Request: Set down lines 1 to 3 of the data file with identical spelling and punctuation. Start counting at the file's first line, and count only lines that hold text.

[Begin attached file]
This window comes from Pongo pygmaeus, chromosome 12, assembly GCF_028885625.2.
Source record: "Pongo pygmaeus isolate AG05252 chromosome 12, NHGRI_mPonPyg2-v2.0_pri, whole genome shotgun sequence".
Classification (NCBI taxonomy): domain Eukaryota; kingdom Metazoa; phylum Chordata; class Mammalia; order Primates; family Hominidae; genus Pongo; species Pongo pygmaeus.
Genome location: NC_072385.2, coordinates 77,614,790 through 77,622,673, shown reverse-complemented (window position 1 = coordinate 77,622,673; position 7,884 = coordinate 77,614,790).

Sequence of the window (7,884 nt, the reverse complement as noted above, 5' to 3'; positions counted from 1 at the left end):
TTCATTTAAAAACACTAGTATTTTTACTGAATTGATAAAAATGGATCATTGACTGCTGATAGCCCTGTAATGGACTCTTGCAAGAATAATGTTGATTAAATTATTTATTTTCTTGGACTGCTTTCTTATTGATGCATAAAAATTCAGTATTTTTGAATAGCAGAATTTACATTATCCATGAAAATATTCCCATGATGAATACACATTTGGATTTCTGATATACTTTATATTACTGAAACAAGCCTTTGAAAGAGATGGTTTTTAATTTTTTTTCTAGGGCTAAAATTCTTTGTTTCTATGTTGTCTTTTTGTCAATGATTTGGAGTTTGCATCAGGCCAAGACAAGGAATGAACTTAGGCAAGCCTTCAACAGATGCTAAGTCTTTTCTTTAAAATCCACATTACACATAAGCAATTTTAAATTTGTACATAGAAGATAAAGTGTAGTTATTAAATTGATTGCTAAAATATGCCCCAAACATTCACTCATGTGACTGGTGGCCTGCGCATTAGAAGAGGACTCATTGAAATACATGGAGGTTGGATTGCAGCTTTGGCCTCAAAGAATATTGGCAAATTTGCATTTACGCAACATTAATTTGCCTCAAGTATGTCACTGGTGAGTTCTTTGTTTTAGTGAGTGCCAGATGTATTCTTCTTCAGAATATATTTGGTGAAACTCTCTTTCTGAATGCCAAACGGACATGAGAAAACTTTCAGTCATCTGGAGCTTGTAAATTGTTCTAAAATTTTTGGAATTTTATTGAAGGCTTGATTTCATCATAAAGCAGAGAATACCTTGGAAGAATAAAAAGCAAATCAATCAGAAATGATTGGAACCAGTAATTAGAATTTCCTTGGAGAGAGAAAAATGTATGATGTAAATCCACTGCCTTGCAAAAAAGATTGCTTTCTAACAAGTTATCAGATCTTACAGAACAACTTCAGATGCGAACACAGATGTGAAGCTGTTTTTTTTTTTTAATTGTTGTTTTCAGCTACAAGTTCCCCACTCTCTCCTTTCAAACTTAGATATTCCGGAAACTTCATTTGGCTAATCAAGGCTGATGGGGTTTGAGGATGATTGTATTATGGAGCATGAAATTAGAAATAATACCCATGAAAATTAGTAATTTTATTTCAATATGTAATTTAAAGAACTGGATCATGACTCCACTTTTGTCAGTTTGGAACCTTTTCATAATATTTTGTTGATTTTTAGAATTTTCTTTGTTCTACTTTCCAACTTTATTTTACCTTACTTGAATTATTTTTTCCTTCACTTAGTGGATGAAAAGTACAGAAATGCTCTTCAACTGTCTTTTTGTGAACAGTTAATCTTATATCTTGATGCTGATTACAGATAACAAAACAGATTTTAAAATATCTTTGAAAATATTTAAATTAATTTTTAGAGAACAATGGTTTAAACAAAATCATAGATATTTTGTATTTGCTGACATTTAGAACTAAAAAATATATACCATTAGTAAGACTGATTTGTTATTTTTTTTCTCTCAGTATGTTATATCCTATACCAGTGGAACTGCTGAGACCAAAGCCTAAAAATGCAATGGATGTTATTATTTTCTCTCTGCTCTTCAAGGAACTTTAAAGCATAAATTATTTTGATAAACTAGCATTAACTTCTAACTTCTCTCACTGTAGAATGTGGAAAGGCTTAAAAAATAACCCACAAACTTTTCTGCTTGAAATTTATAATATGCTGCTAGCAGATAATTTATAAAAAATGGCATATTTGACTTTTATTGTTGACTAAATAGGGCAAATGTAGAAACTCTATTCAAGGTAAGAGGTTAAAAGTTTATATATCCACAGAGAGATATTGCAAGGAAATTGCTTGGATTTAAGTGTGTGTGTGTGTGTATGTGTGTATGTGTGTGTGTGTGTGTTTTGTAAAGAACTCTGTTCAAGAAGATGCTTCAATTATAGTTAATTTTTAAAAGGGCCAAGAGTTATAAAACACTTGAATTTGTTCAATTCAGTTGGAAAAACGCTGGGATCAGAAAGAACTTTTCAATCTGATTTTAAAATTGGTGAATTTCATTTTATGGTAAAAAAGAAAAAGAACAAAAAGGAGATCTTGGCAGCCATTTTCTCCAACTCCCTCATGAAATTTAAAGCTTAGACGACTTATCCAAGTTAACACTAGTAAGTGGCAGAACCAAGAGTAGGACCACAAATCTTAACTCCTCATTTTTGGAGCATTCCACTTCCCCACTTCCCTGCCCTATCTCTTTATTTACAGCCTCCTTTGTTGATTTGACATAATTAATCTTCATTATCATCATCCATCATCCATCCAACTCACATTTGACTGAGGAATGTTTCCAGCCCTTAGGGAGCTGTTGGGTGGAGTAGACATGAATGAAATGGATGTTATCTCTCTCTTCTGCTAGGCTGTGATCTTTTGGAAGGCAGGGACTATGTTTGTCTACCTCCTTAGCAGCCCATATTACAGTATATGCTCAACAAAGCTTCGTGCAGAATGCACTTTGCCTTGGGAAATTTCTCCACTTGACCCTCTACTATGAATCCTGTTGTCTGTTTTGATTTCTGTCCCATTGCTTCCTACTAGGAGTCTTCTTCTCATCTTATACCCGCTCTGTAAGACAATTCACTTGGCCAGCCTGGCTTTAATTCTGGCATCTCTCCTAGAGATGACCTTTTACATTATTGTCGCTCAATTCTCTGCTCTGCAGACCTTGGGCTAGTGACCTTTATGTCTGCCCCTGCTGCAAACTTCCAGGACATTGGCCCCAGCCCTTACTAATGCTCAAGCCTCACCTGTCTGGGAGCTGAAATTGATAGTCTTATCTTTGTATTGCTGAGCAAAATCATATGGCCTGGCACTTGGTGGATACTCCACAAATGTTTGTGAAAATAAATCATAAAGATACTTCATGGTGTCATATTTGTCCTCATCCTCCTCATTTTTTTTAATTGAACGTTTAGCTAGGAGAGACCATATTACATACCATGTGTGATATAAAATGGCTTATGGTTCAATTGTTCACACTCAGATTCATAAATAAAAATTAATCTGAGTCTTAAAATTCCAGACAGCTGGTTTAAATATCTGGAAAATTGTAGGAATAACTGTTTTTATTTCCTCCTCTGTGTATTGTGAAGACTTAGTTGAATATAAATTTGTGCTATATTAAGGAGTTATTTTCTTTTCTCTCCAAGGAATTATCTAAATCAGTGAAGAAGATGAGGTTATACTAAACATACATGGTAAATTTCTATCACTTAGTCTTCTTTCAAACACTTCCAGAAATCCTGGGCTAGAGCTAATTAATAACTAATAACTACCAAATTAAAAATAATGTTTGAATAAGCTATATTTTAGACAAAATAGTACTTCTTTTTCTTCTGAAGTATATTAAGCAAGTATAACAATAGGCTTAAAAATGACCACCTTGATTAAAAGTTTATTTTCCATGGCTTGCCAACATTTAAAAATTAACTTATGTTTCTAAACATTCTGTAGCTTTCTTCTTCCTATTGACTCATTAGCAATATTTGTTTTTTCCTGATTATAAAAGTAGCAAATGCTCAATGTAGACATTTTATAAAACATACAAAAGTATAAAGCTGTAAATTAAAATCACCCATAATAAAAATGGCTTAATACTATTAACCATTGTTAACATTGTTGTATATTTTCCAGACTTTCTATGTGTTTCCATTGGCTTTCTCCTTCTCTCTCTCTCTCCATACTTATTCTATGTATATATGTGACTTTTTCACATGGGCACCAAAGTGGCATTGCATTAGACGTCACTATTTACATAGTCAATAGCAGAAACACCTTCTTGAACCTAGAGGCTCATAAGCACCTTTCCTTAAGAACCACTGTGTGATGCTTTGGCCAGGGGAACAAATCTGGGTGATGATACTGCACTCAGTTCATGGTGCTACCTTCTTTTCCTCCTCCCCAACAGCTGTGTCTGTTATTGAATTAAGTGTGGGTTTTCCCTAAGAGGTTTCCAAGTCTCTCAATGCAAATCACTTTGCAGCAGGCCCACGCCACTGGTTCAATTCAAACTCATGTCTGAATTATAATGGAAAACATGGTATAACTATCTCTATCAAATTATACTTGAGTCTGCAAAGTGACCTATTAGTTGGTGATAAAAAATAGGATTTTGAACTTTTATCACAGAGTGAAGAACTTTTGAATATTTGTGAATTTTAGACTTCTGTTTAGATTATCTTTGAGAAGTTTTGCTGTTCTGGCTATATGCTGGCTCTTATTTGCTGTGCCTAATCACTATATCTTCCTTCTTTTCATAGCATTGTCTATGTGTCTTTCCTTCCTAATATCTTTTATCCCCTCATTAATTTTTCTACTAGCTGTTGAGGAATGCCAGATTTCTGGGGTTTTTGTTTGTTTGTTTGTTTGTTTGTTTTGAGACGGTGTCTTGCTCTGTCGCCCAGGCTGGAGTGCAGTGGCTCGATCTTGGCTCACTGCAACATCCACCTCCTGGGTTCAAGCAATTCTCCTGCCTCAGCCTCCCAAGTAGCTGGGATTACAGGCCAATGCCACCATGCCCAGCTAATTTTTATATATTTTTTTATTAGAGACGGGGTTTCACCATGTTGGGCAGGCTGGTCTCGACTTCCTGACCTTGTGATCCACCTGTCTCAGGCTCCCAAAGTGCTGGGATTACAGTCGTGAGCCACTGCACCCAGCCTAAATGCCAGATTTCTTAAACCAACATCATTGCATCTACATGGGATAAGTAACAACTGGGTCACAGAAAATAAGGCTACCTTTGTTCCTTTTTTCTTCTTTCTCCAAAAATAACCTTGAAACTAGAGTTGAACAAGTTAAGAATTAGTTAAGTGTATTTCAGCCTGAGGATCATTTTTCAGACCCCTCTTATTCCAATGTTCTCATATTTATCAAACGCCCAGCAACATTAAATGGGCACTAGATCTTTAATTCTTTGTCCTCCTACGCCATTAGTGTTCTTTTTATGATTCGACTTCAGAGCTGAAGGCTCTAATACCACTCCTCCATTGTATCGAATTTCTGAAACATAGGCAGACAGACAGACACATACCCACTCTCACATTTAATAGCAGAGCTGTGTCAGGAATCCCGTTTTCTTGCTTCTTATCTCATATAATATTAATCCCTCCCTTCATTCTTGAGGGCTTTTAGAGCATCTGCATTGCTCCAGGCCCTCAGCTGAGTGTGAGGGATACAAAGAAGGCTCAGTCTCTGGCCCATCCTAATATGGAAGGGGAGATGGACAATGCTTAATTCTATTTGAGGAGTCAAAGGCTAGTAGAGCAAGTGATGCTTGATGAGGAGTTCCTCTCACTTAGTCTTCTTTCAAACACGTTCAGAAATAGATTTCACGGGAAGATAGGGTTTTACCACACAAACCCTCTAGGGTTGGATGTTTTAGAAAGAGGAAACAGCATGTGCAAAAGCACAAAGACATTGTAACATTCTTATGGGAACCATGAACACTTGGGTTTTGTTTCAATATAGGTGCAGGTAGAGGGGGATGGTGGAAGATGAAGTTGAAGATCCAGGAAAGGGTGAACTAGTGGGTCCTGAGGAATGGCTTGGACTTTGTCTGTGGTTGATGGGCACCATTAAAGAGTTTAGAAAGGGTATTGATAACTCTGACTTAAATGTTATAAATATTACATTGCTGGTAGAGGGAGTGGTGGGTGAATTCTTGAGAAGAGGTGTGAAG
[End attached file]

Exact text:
This window comes from Pongo pygmaeus, chromosome 12, assembly GCF_028885625.2.
Source record: "Pongo pygmaeus isolate AG05252 chromosome 12, NHGRI_mPonPyg2-v2.0_pri, whole genome shotgun sequence".
Classification (NCBI taxonomy): domain Eukaryota; kingdom Metazoa; phylum Chordata; class Mammalia; order Primates; family Hominidae; genus Pongo; species Pongo pygmaeus.